Research study tests weight loss program for female colorectal cancer survivors

Research study tests weight loss program for female colorectal cancer survivors

The University of Arizona Cancer Center is one of a small number of centers nationwide conducting a National Cancer Institute-funded research study offering nutrition counseling and free membership to a weight loss facility to help women who have had colon or rectal cancer reach a healthy body weight in one year.

There are currently more than 600,000 female colorectal cancer survivors in the US, and it is estimated that over half of these women are overweight. Despite clear recommendations to increase their physical activity, only about one-third of cancer survivors engage in the recommended 30 minutes of moderate intensity physical activity at least five days per week. 

An estimated 57 percent of women diagnosed with colorectal cancer survive at least 10 years after their diagnosis. Recent data suggest that women with a lower body mass index (BMI < 25 kg/m2) have a higher 10-year survival rate, as do those with higher levels of physical activity and diets high in fruits and vegetables and low in saturated fat. But these are preliminary findings -- no completed clinical trials have yet tested the effects of weight loss via physical activity and dietary change on survival among overweight or obese colorectal cancer survivors.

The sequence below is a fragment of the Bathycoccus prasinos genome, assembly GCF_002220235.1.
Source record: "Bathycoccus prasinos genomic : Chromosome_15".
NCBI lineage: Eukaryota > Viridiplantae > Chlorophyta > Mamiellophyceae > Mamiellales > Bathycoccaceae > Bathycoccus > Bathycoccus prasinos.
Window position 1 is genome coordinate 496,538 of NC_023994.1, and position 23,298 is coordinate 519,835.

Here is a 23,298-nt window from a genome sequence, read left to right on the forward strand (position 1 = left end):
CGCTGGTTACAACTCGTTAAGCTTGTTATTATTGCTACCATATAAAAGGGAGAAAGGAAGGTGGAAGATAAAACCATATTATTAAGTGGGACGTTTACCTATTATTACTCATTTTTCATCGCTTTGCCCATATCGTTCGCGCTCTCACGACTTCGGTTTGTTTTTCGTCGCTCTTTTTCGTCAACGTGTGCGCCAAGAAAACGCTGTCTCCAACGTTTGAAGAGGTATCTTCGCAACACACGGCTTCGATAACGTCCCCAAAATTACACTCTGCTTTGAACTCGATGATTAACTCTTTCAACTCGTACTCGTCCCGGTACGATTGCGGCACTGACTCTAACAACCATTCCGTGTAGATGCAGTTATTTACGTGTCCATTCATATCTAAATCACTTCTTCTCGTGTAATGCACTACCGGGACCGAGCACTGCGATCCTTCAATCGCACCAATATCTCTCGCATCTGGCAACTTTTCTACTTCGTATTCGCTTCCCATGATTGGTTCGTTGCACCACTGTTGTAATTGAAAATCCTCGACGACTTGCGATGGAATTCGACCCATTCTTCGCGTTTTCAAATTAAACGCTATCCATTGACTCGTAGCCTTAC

Women who volunteer for the study will get nutritional counseling over the phone for 12 months to trim their calorie intake and will get access to a local facility to participate in a fitness program at least three times per week. The fitness program features bidirectional, pneumatic resistance-training exercise combined with low-impact aerobic exercise for 30 minutes, a combination that may be more manageable for women who would hesitate to try more traditional types of cardiovascular exercise.

Results from the Women’s Healthy Eating and Living Randomized Trial suggested that the protective effect of a diet high in vegetables, fruit, and fiber and low in fat may be limited to women who also engage in higher levels of physical activity. And moderate-intensity physical activity has been shown to reduce the risk of colorectal cancer recurrence and lower mortality rates.

To date, the majority of lifestyle modification studies among cancer survivors have tested either a dietary intervention or a physical activity intervention. An editorial in the 2007 Journal of Clinical Oncology discusses the promise of combining physical activity and dietary interventions to improve cancer outcomes. Study S1008 is the first long-term intervention study of post-treatment cancer survivors to take this combined approach.

The S1008 study is being conducted by the SWOG cancer research cooperative group, part of the NCI’s National Clinical Trials Network. The UA Cancer Center is a key member of the SWOG consortium. To learn more about the study, contact Niyuri Fleming, clinical research specialist at UACC, at nfleming@uacc.arizona.edu or 520-694-9079.

SWOG is a cancer research cooperative group that designs and conducts multidisciplinary clinical trials to improve the practice of medicine in preventing, detecting, and treating cancer, and to enhance the quality of life for cancer survivors. The more than 4,000 researchers in the group’s network practice at more than 500 institutions nationwide, including 24 of the National Cancer Institute (NCI)-designated cancer centers, as well as cancer centers in almost a dozen other countries. Formerly the Southwest Oncology Group, SWOG is supported primarily through NCI research grant funding. The group is headquartered at the Oregon Health & Science University in Portland, Ore., and has an operations office in San Antonio, Texas, and a statistical center in Seattle, Wash. Learn more at swog.org.
- Jan. 22, 2014